This is a reprint of a post I wrote for the blog IMMEASURABLY MORE in February 2012 – Steve


A decade ago the congregation I was serving caught the vision to be an outward-focused church.  We had honestly examined ourselves and determined that if our church would suddenly disappeared or died, that we would not be missed. We felt we had no significant impact beyond the way we served ourselves.  And that was not enough.

The word missional was not yet in our vocabulary.  We had not examined the Word sufficiently to frame our thoughts in a scripturally significant way.  We had not yet begun using the language of discipleship.  We just wanted to change course and move towards Christ’s vision for his church.

Later we would discover that we would need to create a new culture—a culture we now refer to as a culture of discipleship.

At the beginning of that journey we made a decision to let the Holy Spirit be the leader of the church.  We understood that it was the Holy Spirit’s role to lead, teach, empower the church to carry out its mission from Jesus.  The Holy Spirit would lead us to be like Jesus and live for Jesus.

That meant that we needed to first look at Jesus—who he was and what he revealed about the nature of God and the Kingdom.  To borrow from Howard Snyder and Daniel Runyon,  we needed to take on “the DNA of Jesus.” We need to be obedient to let the Spirit shape us to be like Jesus before us if we were to be competent to do the continuing work of Jesus. To accomplish that, my elders undertook a scriptural examination of what we would later identify as the core values of a church being obedient to the Holy Spirit to take on an outward-focused mission.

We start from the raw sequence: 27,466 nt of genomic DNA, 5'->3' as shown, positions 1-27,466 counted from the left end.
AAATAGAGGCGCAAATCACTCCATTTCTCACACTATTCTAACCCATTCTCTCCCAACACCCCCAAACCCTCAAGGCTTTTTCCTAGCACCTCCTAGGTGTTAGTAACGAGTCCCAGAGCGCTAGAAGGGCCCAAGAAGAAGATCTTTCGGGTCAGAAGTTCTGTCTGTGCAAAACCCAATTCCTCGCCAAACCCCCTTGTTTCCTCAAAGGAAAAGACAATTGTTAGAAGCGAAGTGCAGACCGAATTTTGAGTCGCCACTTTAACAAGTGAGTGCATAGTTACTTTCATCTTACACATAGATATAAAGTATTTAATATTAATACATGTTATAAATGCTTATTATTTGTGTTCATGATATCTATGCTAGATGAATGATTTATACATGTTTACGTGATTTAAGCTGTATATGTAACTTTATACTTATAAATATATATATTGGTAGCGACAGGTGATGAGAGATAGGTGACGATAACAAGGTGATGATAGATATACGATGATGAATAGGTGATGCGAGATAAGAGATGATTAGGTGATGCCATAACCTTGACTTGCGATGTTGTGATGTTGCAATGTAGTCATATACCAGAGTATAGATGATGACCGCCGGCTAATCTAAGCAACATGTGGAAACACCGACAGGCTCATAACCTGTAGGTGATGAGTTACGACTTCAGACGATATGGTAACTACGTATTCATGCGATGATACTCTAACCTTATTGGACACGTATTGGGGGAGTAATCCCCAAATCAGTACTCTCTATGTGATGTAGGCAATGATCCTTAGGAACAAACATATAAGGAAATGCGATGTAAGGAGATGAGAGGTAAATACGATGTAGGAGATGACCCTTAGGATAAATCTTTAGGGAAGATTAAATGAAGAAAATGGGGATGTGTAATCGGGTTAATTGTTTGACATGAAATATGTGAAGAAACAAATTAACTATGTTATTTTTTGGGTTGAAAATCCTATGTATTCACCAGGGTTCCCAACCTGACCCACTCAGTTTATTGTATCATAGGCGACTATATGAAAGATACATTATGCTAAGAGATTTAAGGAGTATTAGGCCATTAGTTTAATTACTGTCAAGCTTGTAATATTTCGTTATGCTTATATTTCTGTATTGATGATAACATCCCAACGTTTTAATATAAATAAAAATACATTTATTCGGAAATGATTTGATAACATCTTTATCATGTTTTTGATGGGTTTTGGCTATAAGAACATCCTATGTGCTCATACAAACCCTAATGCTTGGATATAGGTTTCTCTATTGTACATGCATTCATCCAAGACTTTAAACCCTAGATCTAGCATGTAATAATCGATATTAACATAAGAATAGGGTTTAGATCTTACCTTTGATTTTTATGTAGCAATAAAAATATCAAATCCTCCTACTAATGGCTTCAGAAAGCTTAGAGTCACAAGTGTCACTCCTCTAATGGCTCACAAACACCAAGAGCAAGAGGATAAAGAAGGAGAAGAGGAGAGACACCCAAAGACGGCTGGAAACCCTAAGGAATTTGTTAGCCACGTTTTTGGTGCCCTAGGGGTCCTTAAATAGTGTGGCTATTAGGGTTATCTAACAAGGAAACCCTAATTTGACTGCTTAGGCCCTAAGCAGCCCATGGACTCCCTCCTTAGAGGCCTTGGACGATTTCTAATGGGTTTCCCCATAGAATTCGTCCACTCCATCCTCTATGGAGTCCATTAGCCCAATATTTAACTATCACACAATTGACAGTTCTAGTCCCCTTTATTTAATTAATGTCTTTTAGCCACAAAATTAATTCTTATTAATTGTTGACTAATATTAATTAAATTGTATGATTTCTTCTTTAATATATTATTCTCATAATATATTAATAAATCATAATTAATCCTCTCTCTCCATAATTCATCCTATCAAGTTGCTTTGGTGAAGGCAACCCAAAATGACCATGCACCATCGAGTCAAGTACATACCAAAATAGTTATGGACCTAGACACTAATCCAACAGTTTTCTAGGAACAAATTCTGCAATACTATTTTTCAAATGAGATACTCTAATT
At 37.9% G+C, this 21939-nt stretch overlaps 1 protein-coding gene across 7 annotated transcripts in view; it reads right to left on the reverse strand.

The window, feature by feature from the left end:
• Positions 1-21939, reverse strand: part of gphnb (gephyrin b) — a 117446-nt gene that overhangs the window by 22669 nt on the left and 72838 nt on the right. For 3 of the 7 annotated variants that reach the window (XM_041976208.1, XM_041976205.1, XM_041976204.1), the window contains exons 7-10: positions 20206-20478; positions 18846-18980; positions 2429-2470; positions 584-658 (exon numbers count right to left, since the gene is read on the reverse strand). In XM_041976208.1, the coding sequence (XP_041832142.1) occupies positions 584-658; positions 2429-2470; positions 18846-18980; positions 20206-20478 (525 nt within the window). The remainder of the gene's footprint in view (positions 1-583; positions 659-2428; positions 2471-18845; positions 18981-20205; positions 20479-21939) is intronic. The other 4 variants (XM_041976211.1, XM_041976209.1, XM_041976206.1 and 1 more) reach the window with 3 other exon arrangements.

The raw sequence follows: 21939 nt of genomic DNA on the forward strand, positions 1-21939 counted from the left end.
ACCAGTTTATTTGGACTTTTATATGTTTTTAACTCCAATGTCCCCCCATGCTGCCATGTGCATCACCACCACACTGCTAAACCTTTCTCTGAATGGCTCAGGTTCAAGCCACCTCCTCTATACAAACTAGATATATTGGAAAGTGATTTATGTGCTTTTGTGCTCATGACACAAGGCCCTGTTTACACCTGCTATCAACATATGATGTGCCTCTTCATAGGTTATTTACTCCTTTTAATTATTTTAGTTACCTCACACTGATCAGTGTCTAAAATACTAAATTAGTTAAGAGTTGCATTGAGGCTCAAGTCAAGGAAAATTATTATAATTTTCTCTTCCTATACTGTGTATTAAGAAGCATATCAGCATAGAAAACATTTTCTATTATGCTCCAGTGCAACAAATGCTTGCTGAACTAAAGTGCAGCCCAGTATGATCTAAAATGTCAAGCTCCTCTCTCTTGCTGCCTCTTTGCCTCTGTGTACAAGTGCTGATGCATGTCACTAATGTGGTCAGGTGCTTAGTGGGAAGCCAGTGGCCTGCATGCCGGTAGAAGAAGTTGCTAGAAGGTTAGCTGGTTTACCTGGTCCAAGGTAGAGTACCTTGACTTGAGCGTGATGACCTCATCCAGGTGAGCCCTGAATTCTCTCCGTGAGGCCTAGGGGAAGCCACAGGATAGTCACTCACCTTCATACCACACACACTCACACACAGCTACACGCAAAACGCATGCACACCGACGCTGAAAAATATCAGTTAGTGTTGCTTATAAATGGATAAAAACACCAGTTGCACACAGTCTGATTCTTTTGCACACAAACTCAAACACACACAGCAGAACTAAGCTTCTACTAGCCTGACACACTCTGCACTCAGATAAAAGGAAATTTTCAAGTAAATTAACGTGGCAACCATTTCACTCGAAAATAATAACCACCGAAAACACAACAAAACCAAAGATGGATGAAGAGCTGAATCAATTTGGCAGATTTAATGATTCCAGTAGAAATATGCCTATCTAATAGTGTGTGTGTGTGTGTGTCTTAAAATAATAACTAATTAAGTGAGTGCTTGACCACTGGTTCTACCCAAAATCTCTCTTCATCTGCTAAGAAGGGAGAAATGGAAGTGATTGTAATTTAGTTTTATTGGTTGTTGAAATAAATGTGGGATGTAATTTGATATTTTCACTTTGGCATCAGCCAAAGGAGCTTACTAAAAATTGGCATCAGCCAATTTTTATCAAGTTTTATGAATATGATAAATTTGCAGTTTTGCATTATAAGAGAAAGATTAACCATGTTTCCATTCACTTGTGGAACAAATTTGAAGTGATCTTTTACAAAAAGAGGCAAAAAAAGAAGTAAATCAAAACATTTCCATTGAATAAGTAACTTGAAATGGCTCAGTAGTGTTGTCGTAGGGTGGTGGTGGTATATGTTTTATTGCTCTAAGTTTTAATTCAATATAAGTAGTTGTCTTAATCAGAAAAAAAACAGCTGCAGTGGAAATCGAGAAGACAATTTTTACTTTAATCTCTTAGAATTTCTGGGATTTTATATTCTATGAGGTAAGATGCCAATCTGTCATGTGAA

As part of that process we identified 10 core values.  We knew to be the church united by the Spirit, those values would need to be shared values.  I remember distinctly, however, one of my elders observing, “These are the values we need to embody, but you do know, pastor, that only about 5 or 6 of them are true about us at this time.”  The result of that discussion was to begin the process of becoming a church of disciples by teaching those core values and working to help the persons in the Body appropriate those values for themselves.

Why is this so important – why is this critical for creating a culture of discipleship?

Largely because many congregations have operated for a very long time without a clear connection to biblical foundations.  They may have clear statements of faith and solid doctrinal teaching, but in practice they operate from a values foundation that has become altered by traditions, values of a churched culture rather than Crist, their personal family values, their personal experience of living in an increasingly secularized culture – and on and on.

Values drive behavior.  Behavior impacts lives.  The combination of values and the resulting behaviors produce the character and identity of a person.  Only the values of Jesus can be expected to produce fruitful and faithful disciples of Jesus Christ.  Creating a discipling culture requires first-attention to values that are embedded in the Body.

© 2012 by Stephen L. Dunn

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